Ask yourself this: What can you do to make their workday better? Save them time. Reduce their stress. Give them chances to hit their goals. Make sure it’s easy for employees to find the desks, rooms, resources, and coworkers they’re looking for without a huge hassle. The tools they use shouldn’t add more stress to their day — which can happen if an employee app doesn’t connect with their other workplace systems.
Whatever it is, communicate the value. Make it clear, specific, and authentic. They’ll be more likely to engage when they can see the value.
Keep in mind that people are already familiar with certain scheduling and communication tools. If new workplace systems don’t integrate with those solutions, it’s problematic for the workplace experience and can be frustrating for your employees. That can deter people from wanting to come back to the office. On the other hand, integrated systems streamline the workday.
Before the pandemic, every month after our company “All Hands” meeting, we brought in food and encouraged our employees to stick around to munch and mingle and get to know each other a little better. Because we’ve grown so quickly, we’ve found that it’s really important to take time out of our busy work schedules to provide some games and more opportunities for new employees – and employees from different teams who don’t have much daily contact with each other – to get to know each other.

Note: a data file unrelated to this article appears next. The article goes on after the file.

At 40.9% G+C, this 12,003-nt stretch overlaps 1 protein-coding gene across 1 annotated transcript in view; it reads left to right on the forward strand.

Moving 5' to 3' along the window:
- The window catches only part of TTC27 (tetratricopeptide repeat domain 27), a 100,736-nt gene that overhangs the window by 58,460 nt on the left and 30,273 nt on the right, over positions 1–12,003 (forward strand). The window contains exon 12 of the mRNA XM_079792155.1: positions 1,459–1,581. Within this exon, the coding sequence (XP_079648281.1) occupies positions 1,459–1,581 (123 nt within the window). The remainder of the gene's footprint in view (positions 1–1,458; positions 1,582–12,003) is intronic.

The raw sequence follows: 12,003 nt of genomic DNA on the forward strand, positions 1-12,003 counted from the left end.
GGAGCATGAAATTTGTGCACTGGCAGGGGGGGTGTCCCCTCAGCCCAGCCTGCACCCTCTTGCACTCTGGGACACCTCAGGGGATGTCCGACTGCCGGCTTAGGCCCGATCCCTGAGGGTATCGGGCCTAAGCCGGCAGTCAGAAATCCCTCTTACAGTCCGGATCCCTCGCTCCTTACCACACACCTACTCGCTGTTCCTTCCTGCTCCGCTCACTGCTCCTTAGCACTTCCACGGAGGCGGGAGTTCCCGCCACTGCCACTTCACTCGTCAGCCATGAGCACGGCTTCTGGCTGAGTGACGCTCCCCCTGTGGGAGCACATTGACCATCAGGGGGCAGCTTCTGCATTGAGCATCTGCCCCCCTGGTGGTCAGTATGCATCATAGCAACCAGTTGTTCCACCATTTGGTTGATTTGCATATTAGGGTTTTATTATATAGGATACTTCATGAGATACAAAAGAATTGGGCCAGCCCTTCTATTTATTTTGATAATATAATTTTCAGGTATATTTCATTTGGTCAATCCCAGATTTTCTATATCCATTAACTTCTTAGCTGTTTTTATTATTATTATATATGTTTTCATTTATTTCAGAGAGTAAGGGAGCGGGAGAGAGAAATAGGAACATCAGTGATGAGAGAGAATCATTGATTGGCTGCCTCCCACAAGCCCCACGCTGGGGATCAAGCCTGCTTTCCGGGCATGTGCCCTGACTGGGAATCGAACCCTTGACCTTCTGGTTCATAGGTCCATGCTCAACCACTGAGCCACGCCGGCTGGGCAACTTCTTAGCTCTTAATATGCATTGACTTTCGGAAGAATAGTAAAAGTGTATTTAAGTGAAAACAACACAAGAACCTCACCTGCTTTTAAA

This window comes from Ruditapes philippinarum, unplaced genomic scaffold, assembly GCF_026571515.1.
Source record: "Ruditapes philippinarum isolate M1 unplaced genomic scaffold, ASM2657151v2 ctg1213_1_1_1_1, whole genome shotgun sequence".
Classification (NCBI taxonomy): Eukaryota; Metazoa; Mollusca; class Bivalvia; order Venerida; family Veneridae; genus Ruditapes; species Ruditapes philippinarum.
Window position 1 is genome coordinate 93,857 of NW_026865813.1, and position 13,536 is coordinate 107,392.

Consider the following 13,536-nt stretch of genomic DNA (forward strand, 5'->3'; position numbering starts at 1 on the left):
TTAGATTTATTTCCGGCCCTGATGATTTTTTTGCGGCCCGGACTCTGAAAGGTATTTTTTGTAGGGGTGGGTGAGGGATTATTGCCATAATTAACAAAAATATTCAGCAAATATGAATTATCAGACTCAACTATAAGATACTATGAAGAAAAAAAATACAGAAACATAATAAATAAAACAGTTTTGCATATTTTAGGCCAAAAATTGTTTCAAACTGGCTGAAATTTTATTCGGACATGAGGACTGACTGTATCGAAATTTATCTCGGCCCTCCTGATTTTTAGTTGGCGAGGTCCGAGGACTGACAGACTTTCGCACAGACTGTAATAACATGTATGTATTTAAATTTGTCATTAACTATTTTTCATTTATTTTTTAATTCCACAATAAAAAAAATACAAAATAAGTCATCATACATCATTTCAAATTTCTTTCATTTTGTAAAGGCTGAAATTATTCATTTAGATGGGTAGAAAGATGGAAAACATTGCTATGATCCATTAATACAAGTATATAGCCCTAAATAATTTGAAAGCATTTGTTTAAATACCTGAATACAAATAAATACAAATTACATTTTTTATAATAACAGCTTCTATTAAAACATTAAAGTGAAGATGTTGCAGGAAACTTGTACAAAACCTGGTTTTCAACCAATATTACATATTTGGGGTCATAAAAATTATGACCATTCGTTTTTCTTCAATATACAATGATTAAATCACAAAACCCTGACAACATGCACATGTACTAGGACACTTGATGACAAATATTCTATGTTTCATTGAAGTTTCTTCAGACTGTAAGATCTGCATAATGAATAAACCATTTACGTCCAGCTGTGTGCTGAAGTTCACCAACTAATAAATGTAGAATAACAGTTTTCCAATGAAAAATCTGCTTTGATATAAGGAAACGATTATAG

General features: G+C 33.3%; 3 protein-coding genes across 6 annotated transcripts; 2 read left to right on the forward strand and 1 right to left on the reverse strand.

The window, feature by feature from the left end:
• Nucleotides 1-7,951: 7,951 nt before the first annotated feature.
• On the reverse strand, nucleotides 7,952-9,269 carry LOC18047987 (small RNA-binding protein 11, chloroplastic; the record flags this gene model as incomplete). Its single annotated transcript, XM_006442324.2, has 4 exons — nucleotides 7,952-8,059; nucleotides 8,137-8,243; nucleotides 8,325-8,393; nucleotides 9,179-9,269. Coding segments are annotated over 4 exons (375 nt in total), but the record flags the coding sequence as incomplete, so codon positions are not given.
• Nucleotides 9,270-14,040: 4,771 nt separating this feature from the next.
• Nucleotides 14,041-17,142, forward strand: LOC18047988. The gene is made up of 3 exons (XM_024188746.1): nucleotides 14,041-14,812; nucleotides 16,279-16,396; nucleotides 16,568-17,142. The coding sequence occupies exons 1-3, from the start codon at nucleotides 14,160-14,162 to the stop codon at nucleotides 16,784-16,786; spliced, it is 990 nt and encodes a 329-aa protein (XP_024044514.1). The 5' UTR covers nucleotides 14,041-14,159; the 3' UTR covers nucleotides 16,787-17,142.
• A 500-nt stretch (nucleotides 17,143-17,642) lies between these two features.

Plans for returning to the office are likely to generate some excitement for many employees, but those feelings might be mixed with some nervousness. For many new hires during the pandemic, in-person experiences have been impossible or rare. And anyone in your organization could be worried about approaching their first conversations with each other once they’re back.
If that’s something you’re worried about, you might try our Return-To-Office Bingo game to start filling your workplace with some easy fun. After all, it’s been a while since we’ve had much face-to-face interaction so who could blame us for being a little rusty in the social-skills department?
Here’s an important one: Support your hybrid workforce. Desk hoteling is a modern alternative to hot-desking that opens the door for hybrid work without wasting space or resources. Plus, it gives employees more autonomy over where they sit when they come into the office and that’s a big priority these days.
We like to refer to the “book online, work from office” capabilities of our tools as the user-friendly digital tools of the modern work era. That’s because our space booking software gives employees the power to reserve workspace from anywhere — a must-have in today’s office. It’s a key element of any employee experience strategy because it drives engagement by delivering convenience and efficiency. Plus, it also provides leaders with valuable information about how their spaces are being used.